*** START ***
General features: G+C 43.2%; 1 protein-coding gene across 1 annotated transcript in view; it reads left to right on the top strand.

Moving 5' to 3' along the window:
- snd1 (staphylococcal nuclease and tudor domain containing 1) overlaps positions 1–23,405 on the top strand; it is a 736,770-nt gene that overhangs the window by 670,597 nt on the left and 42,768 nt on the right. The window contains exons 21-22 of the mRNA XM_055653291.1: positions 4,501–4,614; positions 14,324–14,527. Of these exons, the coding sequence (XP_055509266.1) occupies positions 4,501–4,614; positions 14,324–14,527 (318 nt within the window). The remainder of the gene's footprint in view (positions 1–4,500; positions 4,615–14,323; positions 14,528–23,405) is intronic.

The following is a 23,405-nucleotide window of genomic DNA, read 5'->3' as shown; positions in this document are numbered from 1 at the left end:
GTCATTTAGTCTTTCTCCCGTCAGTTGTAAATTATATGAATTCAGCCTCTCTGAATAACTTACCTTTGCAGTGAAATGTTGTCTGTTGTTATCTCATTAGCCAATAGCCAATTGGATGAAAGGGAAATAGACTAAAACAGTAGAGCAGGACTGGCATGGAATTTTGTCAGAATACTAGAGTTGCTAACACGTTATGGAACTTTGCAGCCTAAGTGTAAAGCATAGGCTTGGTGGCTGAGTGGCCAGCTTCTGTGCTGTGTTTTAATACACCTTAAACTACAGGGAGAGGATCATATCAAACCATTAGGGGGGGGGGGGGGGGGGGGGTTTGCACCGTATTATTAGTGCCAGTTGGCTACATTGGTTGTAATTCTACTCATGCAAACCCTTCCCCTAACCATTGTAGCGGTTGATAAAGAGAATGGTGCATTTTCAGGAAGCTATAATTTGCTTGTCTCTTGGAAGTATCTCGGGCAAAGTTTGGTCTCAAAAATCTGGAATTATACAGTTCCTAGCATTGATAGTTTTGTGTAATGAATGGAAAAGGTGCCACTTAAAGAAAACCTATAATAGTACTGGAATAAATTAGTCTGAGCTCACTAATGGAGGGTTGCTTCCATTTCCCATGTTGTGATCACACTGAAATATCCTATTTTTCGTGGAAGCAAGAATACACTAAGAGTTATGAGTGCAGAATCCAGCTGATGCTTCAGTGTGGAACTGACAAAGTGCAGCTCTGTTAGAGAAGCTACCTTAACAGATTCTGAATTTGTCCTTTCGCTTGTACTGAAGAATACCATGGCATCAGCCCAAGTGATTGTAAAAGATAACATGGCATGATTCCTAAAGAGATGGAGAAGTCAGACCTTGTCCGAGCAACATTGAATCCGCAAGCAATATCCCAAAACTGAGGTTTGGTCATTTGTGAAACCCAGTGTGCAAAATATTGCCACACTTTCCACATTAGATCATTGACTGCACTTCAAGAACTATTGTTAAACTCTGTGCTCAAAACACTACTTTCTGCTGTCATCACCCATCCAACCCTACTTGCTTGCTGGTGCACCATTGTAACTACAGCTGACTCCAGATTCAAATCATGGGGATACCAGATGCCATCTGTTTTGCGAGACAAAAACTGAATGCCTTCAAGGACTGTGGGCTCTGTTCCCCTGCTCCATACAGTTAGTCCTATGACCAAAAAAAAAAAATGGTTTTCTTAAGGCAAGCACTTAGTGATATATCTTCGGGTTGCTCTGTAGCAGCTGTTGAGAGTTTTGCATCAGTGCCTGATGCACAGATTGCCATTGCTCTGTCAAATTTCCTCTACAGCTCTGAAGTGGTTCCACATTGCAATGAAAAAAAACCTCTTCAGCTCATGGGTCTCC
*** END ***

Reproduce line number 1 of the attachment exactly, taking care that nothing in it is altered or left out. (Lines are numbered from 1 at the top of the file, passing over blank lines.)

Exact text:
General features: G+C 43.2%; 1 protein-coding gene across 1 annotated transcript in view; it reads left to right on the top strand.